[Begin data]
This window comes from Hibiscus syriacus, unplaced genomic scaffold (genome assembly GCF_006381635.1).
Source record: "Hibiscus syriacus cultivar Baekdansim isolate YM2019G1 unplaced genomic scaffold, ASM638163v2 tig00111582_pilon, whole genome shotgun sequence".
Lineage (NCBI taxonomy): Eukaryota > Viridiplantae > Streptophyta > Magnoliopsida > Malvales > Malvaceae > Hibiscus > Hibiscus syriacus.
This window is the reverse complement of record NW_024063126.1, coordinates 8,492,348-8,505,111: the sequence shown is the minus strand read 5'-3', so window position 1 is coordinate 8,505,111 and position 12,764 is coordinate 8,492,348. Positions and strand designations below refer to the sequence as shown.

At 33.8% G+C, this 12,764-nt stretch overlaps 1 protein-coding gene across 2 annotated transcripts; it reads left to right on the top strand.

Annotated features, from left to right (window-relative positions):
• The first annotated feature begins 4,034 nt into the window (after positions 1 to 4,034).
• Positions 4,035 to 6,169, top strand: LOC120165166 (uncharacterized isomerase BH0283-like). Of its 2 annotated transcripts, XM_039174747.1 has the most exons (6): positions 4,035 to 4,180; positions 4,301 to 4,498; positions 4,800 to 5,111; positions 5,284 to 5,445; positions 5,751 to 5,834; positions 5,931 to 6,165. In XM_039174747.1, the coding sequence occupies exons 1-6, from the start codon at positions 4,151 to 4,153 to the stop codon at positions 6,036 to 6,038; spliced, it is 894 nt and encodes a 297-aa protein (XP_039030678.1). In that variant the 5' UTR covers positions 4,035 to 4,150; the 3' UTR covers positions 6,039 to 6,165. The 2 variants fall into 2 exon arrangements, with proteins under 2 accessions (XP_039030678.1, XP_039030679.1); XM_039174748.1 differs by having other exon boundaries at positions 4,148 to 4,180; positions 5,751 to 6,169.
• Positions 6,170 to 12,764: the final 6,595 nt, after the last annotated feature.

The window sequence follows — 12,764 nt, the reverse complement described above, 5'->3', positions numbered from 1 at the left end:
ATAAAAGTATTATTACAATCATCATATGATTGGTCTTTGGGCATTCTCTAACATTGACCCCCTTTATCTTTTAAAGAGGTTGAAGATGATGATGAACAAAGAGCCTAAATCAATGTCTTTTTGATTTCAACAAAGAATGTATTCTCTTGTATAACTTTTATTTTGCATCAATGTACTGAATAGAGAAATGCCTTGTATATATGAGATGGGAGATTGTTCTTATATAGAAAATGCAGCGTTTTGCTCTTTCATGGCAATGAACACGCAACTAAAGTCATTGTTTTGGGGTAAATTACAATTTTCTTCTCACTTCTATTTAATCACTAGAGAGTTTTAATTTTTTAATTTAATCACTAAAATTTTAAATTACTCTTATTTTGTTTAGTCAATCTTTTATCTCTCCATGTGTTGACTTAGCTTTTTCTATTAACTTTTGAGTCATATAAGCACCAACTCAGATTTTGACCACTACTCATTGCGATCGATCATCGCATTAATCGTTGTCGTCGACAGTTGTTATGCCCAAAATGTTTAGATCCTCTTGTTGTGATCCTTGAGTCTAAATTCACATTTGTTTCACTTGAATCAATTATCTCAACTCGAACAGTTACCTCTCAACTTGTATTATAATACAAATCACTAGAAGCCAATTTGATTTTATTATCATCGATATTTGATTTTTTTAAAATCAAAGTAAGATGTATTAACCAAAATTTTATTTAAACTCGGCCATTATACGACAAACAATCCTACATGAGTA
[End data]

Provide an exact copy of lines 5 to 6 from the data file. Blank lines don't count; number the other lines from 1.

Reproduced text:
At 33.8% G+C, this 12,764-nt stretch overlaps 1 protein-coding gene across 2 annotated transcripts; it reads left to right on the top strand.

Annotated features, from left to right (window-relative positions):